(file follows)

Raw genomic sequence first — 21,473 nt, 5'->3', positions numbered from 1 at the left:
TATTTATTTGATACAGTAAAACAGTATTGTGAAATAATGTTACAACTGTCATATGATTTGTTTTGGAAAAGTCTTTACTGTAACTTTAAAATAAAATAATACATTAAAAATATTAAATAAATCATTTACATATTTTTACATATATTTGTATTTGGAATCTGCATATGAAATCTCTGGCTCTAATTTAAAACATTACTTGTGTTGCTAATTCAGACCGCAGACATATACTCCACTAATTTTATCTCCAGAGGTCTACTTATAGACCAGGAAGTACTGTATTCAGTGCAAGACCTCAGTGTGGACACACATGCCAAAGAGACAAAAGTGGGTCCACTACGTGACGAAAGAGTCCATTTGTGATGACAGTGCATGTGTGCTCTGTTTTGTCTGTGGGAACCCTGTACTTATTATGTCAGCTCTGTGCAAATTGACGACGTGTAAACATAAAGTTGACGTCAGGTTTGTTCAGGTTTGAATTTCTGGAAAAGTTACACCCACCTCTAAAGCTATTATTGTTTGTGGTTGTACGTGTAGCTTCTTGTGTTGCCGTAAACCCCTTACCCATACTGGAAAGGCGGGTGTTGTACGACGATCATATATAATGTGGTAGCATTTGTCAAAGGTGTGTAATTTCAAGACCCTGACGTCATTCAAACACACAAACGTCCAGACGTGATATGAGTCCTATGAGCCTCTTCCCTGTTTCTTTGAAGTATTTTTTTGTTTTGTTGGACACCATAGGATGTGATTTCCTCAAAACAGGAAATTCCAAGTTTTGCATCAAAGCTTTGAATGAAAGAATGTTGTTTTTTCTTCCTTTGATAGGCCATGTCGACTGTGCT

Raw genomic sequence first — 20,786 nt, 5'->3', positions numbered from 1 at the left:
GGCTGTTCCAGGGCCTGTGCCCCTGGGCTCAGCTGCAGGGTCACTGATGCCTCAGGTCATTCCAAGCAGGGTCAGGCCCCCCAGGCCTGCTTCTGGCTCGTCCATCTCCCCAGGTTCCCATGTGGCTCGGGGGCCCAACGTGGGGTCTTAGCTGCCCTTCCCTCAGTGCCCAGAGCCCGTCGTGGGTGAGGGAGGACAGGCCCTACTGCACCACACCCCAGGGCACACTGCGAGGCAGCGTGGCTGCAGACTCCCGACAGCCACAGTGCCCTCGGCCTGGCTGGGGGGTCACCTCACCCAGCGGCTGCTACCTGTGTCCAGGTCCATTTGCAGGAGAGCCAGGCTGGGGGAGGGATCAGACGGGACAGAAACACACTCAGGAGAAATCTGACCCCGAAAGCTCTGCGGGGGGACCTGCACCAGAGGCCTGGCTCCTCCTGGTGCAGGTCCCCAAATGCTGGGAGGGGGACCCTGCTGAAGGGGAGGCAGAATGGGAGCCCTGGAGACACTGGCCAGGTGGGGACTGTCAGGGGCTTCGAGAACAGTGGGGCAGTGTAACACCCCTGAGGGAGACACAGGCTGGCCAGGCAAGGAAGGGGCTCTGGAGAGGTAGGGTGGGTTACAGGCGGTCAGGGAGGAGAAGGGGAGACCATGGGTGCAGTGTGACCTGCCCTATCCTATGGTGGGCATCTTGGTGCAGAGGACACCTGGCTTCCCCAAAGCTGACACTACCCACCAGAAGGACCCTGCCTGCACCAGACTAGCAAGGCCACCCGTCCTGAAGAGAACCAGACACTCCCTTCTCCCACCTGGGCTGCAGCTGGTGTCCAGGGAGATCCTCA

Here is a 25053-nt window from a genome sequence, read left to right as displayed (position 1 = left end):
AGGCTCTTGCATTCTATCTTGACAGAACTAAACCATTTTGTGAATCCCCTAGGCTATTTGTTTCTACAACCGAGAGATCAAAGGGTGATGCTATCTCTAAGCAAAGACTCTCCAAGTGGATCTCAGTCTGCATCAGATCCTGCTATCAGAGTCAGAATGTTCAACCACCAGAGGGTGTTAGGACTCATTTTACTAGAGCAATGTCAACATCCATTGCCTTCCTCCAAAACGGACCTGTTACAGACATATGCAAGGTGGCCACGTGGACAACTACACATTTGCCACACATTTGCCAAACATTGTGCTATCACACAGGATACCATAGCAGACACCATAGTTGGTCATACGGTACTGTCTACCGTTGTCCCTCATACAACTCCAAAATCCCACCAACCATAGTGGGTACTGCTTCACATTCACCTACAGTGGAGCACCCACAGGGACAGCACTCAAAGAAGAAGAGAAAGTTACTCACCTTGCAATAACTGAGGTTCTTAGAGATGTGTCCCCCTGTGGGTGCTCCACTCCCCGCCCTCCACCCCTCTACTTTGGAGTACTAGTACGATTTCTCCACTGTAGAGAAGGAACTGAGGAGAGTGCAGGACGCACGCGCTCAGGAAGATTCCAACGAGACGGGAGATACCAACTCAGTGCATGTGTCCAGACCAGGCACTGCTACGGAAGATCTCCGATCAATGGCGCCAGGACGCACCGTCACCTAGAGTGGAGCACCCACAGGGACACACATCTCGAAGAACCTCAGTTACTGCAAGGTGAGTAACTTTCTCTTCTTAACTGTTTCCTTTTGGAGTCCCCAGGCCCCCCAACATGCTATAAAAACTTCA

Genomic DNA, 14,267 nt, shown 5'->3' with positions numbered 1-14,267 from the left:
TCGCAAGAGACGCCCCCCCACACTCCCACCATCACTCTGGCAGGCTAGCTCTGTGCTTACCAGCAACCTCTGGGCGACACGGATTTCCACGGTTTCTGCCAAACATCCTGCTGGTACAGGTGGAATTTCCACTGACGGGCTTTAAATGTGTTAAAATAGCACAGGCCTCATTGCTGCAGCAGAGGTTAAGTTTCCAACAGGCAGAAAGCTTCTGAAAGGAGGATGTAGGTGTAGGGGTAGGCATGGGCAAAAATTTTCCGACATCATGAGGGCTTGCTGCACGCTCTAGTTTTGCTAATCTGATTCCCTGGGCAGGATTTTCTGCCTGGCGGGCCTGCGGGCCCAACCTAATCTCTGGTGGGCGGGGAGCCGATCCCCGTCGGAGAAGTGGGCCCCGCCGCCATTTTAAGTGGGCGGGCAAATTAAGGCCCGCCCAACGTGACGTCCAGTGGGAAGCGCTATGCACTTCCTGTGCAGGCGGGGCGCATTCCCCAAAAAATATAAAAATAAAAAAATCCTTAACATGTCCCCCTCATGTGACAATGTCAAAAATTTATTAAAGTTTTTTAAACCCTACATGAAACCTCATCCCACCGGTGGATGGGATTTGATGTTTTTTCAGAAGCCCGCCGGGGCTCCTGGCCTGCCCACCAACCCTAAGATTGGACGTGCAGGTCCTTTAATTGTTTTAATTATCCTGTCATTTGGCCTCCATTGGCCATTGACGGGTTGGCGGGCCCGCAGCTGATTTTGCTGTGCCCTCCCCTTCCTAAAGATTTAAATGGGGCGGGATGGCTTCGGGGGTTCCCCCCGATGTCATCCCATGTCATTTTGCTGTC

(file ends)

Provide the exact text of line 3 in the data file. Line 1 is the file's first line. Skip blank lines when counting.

Raw genomic sequence first — 20,786 nt, 5'->3', positions numbered from 1 at the left: